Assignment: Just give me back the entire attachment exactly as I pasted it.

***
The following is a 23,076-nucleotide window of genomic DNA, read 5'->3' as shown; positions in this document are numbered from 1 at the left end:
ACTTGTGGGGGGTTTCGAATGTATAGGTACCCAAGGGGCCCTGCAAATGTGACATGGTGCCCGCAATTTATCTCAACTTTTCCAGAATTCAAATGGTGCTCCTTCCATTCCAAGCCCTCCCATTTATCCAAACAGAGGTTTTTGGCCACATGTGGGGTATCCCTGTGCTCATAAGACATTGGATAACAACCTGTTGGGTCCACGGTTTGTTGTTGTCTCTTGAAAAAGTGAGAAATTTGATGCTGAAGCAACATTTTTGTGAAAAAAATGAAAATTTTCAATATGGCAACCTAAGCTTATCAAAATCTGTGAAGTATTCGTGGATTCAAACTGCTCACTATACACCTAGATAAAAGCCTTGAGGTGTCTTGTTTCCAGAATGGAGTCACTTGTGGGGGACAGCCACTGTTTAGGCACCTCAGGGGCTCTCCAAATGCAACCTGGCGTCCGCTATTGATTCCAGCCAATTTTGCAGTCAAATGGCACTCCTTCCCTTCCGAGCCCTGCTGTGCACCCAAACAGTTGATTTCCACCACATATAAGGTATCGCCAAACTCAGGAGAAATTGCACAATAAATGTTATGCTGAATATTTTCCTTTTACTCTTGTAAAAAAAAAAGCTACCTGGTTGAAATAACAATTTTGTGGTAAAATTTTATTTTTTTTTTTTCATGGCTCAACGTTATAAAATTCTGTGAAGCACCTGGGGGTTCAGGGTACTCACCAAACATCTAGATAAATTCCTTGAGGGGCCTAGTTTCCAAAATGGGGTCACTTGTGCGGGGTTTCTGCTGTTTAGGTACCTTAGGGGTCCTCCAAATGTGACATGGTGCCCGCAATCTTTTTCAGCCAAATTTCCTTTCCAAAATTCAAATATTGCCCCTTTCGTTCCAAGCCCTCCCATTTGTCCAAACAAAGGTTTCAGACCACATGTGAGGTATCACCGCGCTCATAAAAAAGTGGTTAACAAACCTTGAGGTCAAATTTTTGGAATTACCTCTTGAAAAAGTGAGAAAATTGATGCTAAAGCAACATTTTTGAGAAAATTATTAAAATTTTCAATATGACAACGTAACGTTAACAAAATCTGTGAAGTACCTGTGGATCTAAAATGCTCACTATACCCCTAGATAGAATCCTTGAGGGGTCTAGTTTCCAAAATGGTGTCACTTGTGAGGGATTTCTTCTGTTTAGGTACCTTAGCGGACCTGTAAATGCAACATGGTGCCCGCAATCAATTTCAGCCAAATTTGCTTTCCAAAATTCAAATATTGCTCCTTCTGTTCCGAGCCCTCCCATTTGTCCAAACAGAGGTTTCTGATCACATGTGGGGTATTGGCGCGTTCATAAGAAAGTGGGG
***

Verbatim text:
The following is a 23,076-nucleotide window of genomic DNA, read 5'->3' as shown; positions in this document are numbered from 1 at the left end:
ACTTGTGGGGGGTTTCGAATGTATAGGTACCCAAGGGGCCCTGCAAATGTGACATGGTGCCCGCAATTTATCTCAACTTTTCCAGAATTCAAATGGTGCTCCTTCCATTCCAAGCCCTCCCATTTATCCAAACAGAGGTTTTTGGCCACATGTGGGGTATCCCTGTGCTCATAAGACATTGGATAACAACCTGTTGGGTCCACGGTTTGTTGTTGTCTCTTGAAAAAGTGAGAAATTTGATGCTGAAGCAACATTTTTGTGAAAAAAATGAAAATTTTCAATATGGCAACCTAAGCTTATCAAAATCTGTGAAGTATTCGTGGATTCAAACTGCTCACTATACACCTAGATAAAAGCCTTGAGGTGTCTTGTTTCCAGAATGGAGTCACTTGTGGGGGACAGCCACTGTTTAGGCACCTCAGGGGCTCTCCAAATGCAACCTGGCGTCCGCTATTGATTCCAGCCAATTTTGCAGTCAAATGGCACTCCTTCCCTTCCGAGCCCTGCTGTGCACCCAAACAGTTGATTTCCACCACATATAAGGTATCGCCAAACTCAGGAGAAATTGCACAATAAATGTTATGCTGAATATTTTCCTTTTACTCTTGTAAAAAAAAAAGCTACCTGGTTGAAATAACAATTTTGTGGTAAAATTTTATTTTTTTTTTTTCATGGCTCAACGTTATAAAATTCTGTGAAGCACCTGGGGGTTCAGGGTACTCACCAAACATCTAGATAAATTCCTTGAGGGGCCTAGTTTCCAAAATGGGGTCACTTGTGCGGGGTTTCTGCTGTTTAGGTACCTTAGGGGTCCTCCAAATGTGACATGGTGCCCGCAATCTTTTTCAGCCAAATTTCCTTTCCAAAATTCAAATATTGCCCCTTTCGTTCCAAGCCCTCCCATTTGTCCAAACAAAGGTTTCAGACCACATGTGAGGTATCACCGCGCTCATAAAAAAGTGGTTAACAAACCTTGAGGTCAAATTTTTGGAATTACCTCTTGAAAAAGTGAGAAAATTGATGCTAAAGCAACATTTTTGAGAAAATTATTAAAATTTTCAATATGACAACGTAACGTTAACAAAATCTGTGAAGTACCTGTGGATCTAAAATGCTCACTATACCCCTAGATAGAATCCTTGAGGGGTCTAGTTTCCAAAATGGTGTCACTTGTGAGGGATTTCTTCTGTTTAGGTACCTTAGCGGACCTGTAAATGCAACATGGTGCCCGCAATCAATTTCAGCCAAATTTGCTTTCCAAAATTCAAATATTGCTCCTTCTGTTCCGAGCCCTCCCATTTGTCCAAACAGAGGTTTCTGATCACATGTGGGGTATTGGCGCGTTCATAAGAAAGTGGGG